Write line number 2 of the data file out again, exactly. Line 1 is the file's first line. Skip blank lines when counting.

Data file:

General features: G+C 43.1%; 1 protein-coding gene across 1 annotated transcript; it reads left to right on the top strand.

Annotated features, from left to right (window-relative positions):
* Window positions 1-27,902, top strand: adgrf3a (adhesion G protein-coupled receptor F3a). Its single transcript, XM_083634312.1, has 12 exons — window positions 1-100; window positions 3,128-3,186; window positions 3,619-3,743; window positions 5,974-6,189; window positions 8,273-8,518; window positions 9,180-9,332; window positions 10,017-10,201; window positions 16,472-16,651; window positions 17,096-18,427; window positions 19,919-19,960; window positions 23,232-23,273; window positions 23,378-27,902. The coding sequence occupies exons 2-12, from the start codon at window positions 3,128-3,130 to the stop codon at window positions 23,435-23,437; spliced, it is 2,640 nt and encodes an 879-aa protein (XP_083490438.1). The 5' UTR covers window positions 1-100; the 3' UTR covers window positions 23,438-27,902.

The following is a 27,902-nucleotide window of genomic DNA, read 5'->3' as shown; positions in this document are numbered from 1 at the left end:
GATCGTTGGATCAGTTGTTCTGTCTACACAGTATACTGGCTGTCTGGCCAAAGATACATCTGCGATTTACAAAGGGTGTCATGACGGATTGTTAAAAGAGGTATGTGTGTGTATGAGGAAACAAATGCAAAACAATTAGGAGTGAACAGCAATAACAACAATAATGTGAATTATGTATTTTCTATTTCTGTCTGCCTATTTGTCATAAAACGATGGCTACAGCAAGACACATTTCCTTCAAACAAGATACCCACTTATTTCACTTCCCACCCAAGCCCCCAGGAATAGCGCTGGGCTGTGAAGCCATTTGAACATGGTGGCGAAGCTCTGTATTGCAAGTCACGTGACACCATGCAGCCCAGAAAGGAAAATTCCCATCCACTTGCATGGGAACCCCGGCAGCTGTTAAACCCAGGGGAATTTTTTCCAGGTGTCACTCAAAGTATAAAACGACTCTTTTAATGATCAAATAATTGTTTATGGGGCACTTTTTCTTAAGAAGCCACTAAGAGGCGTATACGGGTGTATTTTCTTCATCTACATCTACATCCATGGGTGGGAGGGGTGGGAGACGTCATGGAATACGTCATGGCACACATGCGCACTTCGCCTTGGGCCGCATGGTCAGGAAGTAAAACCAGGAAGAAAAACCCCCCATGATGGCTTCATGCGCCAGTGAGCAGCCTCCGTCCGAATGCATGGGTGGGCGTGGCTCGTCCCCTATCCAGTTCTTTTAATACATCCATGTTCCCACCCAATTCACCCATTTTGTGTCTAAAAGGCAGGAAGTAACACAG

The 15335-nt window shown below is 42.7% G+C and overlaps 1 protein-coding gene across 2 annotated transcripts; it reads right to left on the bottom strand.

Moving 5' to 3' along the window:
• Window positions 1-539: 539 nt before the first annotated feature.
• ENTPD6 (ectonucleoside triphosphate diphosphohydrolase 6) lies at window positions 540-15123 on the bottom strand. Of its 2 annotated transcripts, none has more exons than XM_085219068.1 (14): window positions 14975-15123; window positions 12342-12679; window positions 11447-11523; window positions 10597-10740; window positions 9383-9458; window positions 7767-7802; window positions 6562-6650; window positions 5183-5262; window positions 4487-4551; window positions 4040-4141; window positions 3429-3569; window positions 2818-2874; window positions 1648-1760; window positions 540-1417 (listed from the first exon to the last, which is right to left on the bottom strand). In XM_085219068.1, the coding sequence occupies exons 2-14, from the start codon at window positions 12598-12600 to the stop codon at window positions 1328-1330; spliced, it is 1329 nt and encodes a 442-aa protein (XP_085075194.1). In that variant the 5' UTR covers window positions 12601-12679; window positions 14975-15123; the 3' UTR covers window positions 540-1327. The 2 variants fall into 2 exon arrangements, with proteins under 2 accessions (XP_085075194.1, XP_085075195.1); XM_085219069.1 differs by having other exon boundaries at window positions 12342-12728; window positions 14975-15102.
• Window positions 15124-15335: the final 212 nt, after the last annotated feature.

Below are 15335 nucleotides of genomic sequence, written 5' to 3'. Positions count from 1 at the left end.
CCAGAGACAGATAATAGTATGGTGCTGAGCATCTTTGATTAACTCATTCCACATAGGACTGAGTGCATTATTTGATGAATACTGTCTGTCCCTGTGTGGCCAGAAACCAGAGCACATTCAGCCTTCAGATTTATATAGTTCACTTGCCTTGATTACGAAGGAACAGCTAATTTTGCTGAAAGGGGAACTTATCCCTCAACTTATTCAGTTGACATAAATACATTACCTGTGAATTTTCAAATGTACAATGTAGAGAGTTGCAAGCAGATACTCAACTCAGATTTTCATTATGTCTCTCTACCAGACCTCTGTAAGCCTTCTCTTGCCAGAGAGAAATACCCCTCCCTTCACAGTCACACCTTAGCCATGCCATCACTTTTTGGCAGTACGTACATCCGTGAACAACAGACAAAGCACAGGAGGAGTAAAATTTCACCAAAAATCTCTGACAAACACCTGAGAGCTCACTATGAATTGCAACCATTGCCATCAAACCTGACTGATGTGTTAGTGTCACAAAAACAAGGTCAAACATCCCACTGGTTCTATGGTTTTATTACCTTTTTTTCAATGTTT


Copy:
Annotated features, from left to right (window-relative positions):